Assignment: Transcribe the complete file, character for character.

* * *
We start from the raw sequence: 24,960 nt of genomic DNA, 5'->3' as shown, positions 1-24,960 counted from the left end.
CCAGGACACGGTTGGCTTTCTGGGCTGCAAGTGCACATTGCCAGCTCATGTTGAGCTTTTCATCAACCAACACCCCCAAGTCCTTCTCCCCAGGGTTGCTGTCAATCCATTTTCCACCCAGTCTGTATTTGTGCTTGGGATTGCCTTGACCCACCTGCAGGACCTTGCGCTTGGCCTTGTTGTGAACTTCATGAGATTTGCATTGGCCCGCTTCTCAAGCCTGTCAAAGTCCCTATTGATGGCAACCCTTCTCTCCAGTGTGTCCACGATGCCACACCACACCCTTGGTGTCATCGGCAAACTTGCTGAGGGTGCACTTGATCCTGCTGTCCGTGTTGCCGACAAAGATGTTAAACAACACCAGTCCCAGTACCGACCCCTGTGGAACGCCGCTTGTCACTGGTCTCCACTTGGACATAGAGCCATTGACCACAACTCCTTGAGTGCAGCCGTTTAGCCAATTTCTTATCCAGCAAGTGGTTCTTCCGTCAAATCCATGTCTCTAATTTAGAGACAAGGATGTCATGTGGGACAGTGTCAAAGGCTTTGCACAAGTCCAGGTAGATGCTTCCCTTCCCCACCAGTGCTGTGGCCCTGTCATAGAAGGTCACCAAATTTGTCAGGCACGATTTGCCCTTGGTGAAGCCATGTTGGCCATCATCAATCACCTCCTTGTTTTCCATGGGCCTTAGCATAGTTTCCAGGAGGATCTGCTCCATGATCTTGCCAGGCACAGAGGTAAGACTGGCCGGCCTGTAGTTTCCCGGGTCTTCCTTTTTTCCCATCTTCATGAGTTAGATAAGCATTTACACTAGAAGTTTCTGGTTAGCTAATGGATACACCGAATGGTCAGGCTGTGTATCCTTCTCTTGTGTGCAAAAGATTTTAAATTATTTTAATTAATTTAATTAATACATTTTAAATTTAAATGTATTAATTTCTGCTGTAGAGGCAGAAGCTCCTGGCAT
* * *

We start from the raw sequence: 24,960 nt of genomic DNA, 5'->3' as shown, positions 1-24,960 counted from the left end.
CCAGGACACGGTTGGCTTTCTGGGCTGCAAGTGCACATTGCCAGCTCATGTTGAGCTTTTCATCAACCAACACCCCCAAGTCCTTCTCCCCAGGGTTGCTGTCAATCCATTTTCCACCCAGTCTGTATTTGTGCTTGGGATTGCCTTGACCCACCTGCAGGACCTTGCGCTTGGCCTTGTTGTGAACTTCATGAGATTTGCATTGGCCCGCTTCTCAAGCCTGTCAAAGTCCCTATTGATGGCAACCCTTCTCTCCAGTGTGTCCACGATGCCACACCACACCCTTGGTGTCATCGGCAAACTTGCTGAGGGTGCACTTGATCCTGCTGTCCGTGTTGCCGACAAAGATGTTAAACAACACCAGTCCCAGTACCGACCCCTGTGGAACGCCGCTTGTCACTGGTCTCCACTTGGACATAGAGCCATTGACCACAACTCCTTGAGTGCAGCCGTTTAGCCAATTTCTTATCCAGCAAGTGGTTCTTCCGTCAAATCCATGTCTCTAATTTAGAGACAAGGATGTCATGTGGGACAGTGTCAAAGGCTTTGCACAAGTCCAGGTAGATGCTTCCCTTCCCCACCAGTGCTGTGGCCCTGTCATAGAAGGTCACCAAATTTGTCAGGCACGATTTGCCCTTGGTGAAGCCATGTTGGCCATCATCAATCACCTCCTTGTTTTCCATGGGCCTTAGCATAGTTTCCAGGAGGATCTGCTCCATGATCTTGCCAGGCACAGAGGTAAGACTGGCCGGCCTGTAGTTTCCCGGGTCTTCCTTTTTTCCCATCTTCATGAGTTAGATAAGCATTTACACTAGAAGTTTCTGGTTAGCTAATGGATACACCGAATGGTCAGGCTGTGTATCCTTCTCTTGTGTGCAAAAGATTTTAAATTATTTTAATTAATTTAATTAATACATTTTAAATTTAAATGTATTAATTTCTGCTGTAGAGGCAGAAGCTCCTGGCAT